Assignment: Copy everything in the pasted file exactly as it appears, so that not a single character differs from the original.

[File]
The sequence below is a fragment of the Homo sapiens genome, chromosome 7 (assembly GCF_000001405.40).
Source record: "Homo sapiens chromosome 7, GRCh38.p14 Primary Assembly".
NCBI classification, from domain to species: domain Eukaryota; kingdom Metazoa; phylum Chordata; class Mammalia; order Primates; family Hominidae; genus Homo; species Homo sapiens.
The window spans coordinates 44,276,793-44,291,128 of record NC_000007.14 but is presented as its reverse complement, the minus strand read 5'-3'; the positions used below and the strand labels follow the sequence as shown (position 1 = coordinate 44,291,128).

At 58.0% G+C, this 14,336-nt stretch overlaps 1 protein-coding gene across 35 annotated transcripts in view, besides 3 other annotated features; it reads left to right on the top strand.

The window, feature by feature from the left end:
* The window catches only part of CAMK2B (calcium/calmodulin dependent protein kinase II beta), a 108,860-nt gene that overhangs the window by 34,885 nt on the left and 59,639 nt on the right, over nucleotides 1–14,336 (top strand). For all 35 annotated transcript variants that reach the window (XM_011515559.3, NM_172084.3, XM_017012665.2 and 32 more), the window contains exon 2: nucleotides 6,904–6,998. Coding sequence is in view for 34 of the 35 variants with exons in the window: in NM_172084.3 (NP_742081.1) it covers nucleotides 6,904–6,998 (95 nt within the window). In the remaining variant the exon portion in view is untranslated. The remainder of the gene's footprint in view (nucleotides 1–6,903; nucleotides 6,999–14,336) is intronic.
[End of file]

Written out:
The sequence below is a fragment of the Homo sapiens genome, chromosome 7 (assembly GCF_000001405.40).
Source record: "Homo sapiens chromosome 7, GRCh38.p14 Primary Assembly".
NCBI classification, from domain to species: domain Eukaryota; kingdom Metazoa; phylum Chordata; class Mammalia; order Primates; family Hominidae; genus Homo; species Homo sapiens.
The window spans coordinates 44,276,793-44,291,128 of record NC_000007.14 but is presented as its reverse complement, the minus strand read 5'-3'; the positions used below and the strand labels follow the sequence as shown (position 1 = coordinate 44,291,128).

At 58.0% G+C, this 14,336-nt stretch overlaps 1 protein-coding gene across 35 annotated transcripts in view, besides 3 other annotated features; it reads left to right on the top strand.

The window, feature by feature from the left end:
* The window catches only part of CAMK2B (calcium/calmodulin dependent protein kinase II beta), a 108,860-nt gene that overhangs the window by 34,885 nt on the left and 59,639 nt on the right, over nucleotides 1–14,336 (top strand). For all 35 annotated transcript variants that reach the window (XM_011515559.3, NM_172084.3, XM_017012665.2 and 32 more), the window contains exon 2: nucleotides 6,904–6,998. Coding sequence is in view for 34 of the 35 variants with exons in the window: in NM_172084.3 (NP_742081.1) it covers nucleotides 6,904–6,998 (95 nt within the window). In the remaining variant the exon portion in view is untranslated. The remainder of the gene's footprint in view (nucleotides 1–6,903; nucleotides 6,999–14,336) is intronic.